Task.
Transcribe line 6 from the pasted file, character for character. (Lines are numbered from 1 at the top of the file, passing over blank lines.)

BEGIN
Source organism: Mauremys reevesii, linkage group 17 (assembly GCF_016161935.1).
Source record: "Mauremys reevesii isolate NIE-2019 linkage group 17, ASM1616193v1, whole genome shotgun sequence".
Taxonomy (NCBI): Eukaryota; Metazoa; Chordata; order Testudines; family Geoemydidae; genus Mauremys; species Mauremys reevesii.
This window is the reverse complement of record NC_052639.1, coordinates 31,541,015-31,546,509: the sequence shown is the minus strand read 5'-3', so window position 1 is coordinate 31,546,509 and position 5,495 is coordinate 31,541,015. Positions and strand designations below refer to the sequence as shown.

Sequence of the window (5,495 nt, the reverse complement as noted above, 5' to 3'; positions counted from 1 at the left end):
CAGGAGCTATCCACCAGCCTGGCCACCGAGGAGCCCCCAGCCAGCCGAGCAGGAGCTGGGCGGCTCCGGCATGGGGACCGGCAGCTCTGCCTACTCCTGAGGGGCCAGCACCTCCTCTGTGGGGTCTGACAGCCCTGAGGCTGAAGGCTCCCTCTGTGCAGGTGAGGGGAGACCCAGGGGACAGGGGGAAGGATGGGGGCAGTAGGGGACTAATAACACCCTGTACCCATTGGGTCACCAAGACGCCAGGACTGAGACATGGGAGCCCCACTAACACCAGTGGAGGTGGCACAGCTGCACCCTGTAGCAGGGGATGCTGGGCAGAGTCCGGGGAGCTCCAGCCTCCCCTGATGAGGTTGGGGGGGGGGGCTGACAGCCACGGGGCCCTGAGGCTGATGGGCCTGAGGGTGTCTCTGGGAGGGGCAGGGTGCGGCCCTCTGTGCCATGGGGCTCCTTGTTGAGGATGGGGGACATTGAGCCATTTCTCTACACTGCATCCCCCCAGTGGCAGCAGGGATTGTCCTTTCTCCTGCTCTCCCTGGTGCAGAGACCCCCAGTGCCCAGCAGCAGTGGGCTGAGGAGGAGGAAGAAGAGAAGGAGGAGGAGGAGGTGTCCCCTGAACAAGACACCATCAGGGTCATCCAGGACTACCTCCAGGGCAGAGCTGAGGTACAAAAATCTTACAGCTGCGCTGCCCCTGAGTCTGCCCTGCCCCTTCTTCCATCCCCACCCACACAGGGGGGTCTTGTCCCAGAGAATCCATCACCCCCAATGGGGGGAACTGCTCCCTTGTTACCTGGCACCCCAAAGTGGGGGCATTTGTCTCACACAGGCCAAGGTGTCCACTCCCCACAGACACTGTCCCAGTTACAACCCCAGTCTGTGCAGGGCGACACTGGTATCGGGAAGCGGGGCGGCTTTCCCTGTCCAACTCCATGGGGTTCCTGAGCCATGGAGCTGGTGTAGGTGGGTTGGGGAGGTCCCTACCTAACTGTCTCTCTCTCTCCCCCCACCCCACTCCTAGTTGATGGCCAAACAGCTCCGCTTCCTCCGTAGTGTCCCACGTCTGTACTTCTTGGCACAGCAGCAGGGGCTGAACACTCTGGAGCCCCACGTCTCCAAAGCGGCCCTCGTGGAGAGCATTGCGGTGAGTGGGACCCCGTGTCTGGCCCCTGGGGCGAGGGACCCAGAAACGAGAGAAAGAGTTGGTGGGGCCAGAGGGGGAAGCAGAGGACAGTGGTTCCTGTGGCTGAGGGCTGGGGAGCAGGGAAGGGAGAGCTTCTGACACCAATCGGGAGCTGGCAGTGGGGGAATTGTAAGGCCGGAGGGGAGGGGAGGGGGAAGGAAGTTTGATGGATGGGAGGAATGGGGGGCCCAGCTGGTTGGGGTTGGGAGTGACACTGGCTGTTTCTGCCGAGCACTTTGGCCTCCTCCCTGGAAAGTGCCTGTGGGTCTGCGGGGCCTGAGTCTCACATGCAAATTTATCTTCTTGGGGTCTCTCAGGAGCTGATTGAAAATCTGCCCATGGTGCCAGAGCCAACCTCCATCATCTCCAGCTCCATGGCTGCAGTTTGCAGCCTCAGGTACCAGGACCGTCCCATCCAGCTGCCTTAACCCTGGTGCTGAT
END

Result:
CAGGAGCTATCCACCAGCCTGGCCACCGAGGAGCCCCCAGCCAGCCGAGCAGGAGCTGGGCGGCTCCGGCATGGGGACCGGCAGCTCTGCCTACTCCTGAGGGGCCAGCACCTCCTCTGTGGGGTCTGACAGCCCTGAGGCTGAAGGCTCCCTCTGTGCAGGTGAGGGGAGACCCAGGGGACAGGGGGAAGGATGGGGGCAGTAGGGGACTAATAACACCCTGTACCCATTGGGTCACCAAGACGCCAGGACTGAGACATGGGAGCCCCACTAACACCAGTGGAGGTGGCACAGCTGCACCCTGTAGCAGGGGATGCTGGGCAGAGTCCGGGGAGCTCCAGCCTCCCCTGATGAGGTTGGGGGGGGGGGCTGACAGCCACGGGGCCCTGAGGCTGATGGGCCTGAGGGTGTCTCTGGGAGGGGCAGGGTGCGGCCCTCTGTGCCATGGGGCTCCTTGTTGAGGATGGGGGACATTGAGCCATTTCTCTACACTGCATCCCCCCAGTGGCAGCAGGGATTGTCCTTTCTCCTGCTCTCCCTGGTGCAGAGACCCCCAGTGCCCAGCAGCAGTGGGCTGAGGAGGAGGAAGAAGAGAAGGAGGAGGAGGAGGTGTCCCCTGAACAAGACACCATCAGGGTCATCCAGGACTACCTCCAGGGCAGAGCTGAGGTACAAAAATCTTACAGCTGCGCTGCCCCTGAGTCTGCCCTGCCCCTTCTTCCATCCCCACCCACACAGGGGGGTCTTGTCCCAGAGAATCCATCACCCCCAATGGGGGGAACTGCTCCCTTGTTACCTGGCACCCCAAAGTGGGGGCATTTGTCTCACACAGGCCAAGGTGTCCACTCCCCACAGACACTGTCCCAGTTACAACCCCAGTCTGTGCAGGGCGACACTGGTATCGGGAAGCGGGGCGGCTTTCCCTGTCCAACTCCATGGGGTTCCTGAGCCATGGAGCTGGTGTAGGTGGGTTGGGGAGGTCCCTACCTAACTGTCTCTCTCTCTCCCCCCACCCCACTCCTAGTTGATGGCCAAACAGCTCCGCTTCCTCCGTAGTGTCCCACGTCTGTACTTCTTGGCACAGCAGCAGGGGCTGAACACTCTGGAGCCCCACGTCTCCAAAGCGGCCCTCGTGGAGAGCATTGCGGTGAGTGGGACCCCGTGTCTGGCCCCTGGGGCGAGGGACCCAGAAACGAGAGAAAGAGTTGGTGGGGCCAGAGGGGGAAGCAGAGGACAGTGGTTCCTGTGGCTGAGGGCTGGGGAGCAGGGAAGGGAGAGCTTCTGACACCAATCGGGAGCTGGCAGTGGGGGAATTGTAAGGCCGGAGGGGAGGGGAGGGGGAAGGAAGTTTGATGGATGGGAGGAATGGGGGGCCCAGCTGGTTGGGGTTGGGAGTGACACTGGCTGTTTCTGCCGAGCACTTTGGCCTCCTCCCTGGAAAGTGCCTGTGGGTCTGCGGGGCCTGAGTCTCACATGCAAATTTATCTTCTTGGGGTCTCTCAGGAGCTGATTGAAAATCTGCCCATGGTGCCAGAGCCAACCTCCATCATCTCCAGCTCCATGGCTGCAGTTTGCAGCCTCAGGTACCAGGACCGTCCCATCCAGCTGCCTTAACCCTGGTGCTGAT